Get Out Of Town: Study Claims That Online Shoppers Actually Care About Privacy
from the are-you-kidding? dept
Comments on “Get Out Of Town: Study Claims That Online Shoppers Actually Care About Privacy”
It’s scary what some of the privacy policies say…
Pay extra no. Choose not to shop at certain sites, yes.
Doesn’t the second one sort of interferes with the first?
I mean, if you choose not to shop at site X even though they’re the cheapest for product Z you want, won’t you be paying extra when you order it from site Y?
just a thought 🙂
Coding Horror recently had an article related to this subject called Don’t Ask — Observe. One of the points he made was that what people say they want (and even think they want) and what they actually do want are often far different.
Mayor of CCTV city doesn't like to be videod
‘Bust my ass’ (a BBC3 program) shown yesterday:
They took a camera into the mayor’s of Durham’s office and videod him. He didn’t like it and ordered them to stop filming.
So even the guy who put a huge number of CCTVs didn’t like to be videod in a public office.
People like privacy. It’s why it’s a fundamental human right. Even the people who claim it has to be sacrificed in exchange for security, they are the most secretive people of all.
Few Read Privacy Policies
Very few people read privacy policies. It’s born out in the web analytics. My bet is that it’s fewer than the number that read EULAs.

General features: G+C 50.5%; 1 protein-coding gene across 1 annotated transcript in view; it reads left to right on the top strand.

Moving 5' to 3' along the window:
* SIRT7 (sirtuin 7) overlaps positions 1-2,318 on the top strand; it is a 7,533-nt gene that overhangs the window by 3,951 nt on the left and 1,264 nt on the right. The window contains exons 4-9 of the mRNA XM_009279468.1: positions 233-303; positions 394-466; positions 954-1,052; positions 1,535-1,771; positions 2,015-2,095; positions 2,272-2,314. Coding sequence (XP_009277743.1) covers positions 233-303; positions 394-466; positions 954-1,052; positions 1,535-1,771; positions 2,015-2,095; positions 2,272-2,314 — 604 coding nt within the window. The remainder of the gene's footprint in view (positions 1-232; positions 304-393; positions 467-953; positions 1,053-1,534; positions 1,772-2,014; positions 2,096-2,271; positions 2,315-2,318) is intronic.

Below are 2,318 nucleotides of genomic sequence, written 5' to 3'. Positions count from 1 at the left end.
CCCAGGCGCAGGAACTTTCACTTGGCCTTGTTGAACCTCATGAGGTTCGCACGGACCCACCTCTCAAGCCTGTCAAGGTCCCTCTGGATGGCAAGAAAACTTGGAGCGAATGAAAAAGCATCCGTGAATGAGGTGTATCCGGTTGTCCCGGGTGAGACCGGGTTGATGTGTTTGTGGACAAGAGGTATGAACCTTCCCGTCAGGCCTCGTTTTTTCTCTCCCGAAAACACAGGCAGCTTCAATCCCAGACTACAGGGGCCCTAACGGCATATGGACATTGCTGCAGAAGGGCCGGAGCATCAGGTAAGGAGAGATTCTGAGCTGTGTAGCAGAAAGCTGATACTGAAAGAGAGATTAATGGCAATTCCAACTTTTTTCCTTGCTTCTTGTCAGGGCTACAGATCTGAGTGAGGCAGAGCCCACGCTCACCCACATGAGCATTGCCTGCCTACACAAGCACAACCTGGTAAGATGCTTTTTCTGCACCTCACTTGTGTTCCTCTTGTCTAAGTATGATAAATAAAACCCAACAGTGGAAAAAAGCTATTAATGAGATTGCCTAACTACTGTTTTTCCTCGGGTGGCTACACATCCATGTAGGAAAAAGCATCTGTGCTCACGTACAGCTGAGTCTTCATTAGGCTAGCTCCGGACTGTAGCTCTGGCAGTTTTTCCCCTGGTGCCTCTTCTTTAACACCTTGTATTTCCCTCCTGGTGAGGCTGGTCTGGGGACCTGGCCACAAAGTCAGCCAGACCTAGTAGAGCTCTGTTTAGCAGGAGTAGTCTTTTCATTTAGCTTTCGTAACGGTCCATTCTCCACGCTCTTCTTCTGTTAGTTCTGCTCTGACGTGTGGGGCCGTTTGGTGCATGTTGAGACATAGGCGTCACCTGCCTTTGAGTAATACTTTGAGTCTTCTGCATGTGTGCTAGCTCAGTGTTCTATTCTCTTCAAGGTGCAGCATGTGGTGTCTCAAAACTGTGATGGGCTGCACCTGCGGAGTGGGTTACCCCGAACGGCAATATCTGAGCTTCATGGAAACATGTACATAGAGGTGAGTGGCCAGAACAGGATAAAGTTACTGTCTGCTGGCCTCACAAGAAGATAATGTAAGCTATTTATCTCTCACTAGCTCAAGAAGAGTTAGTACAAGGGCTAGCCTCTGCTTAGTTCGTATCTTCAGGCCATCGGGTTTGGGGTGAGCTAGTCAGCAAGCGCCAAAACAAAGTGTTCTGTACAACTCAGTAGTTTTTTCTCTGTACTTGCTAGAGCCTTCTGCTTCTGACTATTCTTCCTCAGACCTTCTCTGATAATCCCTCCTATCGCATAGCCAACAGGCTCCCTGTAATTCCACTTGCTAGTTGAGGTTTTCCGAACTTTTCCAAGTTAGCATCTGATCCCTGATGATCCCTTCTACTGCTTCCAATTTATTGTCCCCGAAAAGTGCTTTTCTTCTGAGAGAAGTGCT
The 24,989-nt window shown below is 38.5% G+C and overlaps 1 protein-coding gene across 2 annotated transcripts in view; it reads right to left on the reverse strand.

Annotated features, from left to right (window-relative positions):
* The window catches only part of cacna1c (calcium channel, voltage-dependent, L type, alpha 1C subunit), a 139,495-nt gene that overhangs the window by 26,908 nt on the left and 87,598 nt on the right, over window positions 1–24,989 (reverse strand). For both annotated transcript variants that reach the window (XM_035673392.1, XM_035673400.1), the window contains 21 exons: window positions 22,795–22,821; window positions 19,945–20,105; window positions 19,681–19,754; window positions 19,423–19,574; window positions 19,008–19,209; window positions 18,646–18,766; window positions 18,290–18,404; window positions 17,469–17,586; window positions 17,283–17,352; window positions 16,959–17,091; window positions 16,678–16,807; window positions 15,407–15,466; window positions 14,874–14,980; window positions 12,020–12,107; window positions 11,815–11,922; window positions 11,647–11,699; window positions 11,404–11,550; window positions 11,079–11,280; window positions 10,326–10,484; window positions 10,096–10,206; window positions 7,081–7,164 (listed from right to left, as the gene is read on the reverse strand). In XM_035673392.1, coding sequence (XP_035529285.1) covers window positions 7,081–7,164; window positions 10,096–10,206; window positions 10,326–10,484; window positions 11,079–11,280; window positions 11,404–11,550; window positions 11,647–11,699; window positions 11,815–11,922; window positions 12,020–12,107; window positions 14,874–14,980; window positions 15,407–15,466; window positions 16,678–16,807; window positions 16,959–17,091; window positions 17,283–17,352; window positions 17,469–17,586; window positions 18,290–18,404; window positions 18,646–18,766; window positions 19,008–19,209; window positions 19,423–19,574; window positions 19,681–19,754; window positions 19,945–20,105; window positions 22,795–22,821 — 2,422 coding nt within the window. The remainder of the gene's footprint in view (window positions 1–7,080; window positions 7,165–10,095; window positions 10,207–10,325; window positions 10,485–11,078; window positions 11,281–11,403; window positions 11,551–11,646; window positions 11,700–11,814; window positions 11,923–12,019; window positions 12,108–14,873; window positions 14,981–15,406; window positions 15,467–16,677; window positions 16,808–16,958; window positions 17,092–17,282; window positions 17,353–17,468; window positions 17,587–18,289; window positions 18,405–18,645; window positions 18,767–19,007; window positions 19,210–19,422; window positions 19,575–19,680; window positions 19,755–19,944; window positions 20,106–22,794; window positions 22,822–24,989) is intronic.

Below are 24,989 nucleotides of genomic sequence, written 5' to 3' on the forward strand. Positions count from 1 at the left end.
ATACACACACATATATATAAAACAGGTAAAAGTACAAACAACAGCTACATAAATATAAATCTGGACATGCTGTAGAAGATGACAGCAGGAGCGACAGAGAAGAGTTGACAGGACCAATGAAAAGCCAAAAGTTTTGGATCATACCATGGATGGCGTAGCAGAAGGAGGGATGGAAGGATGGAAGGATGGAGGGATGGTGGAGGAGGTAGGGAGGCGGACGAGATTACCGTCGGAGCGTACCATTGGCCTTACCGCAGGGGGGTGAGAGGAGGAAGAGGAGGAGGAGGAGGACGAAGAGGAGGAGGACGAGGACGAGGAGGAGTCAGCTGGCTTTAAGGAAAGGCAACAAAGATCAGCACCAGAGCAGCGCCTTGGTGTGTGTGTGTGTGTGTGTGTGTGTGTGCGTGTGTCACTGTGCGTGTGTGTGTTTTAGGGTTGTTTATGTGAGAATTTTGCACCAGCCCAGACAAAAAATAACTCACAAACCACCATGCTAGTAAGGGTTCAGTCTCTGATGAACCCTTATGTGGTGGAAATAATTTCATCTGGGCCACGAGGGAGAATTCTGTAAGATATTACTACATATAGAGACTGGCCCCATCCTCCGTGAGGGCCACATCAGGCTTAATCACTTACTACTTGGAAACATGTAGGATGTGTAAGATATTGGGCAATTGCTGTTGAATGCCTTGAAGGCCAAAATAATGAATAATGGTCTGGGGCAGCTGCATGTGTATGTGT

So when someone says, “I read privacy policies!”, they’re one of three things: accountants, lawyers, or the group of people that still have their Winnebagos loaded up with supplies from the Y2K days.
What is this privacy tool they speak of and how does it work?
I endeavor to read privacy policies & terms of service agreements, but they are often so ridiculously long and filled with complex legal speak that reading them, let alone understanding the implications of what they say, is a difficult and time consuming task. I interpret insurance policies for a living, and MANY of these TOS and privacy agreements are more complex difficult to comprehend.
I could drive to the store, pick out my item, and drive home in the time it takes to read one of these agreements.
Cost of information
I can’t see how this “revelation” would influence companies that sell or trade lists. Math ain’t my strong suit, but it would take a lot of $15/$.60 transactions to make up the thousands of dollars (or more) in revenue that each list sale often represents.
If there’s a lesson here, it might be that consumers and law makers should seek *transparency* in privacy polices, rather than more stringent privacy law. A simplified, standardized privacy statement on every Web site–as easy to read as the nutritional index on any can of beans–would help the market dictate policy norms. And if this study is right, that would probably be a more effective corporate-decision driver than any law.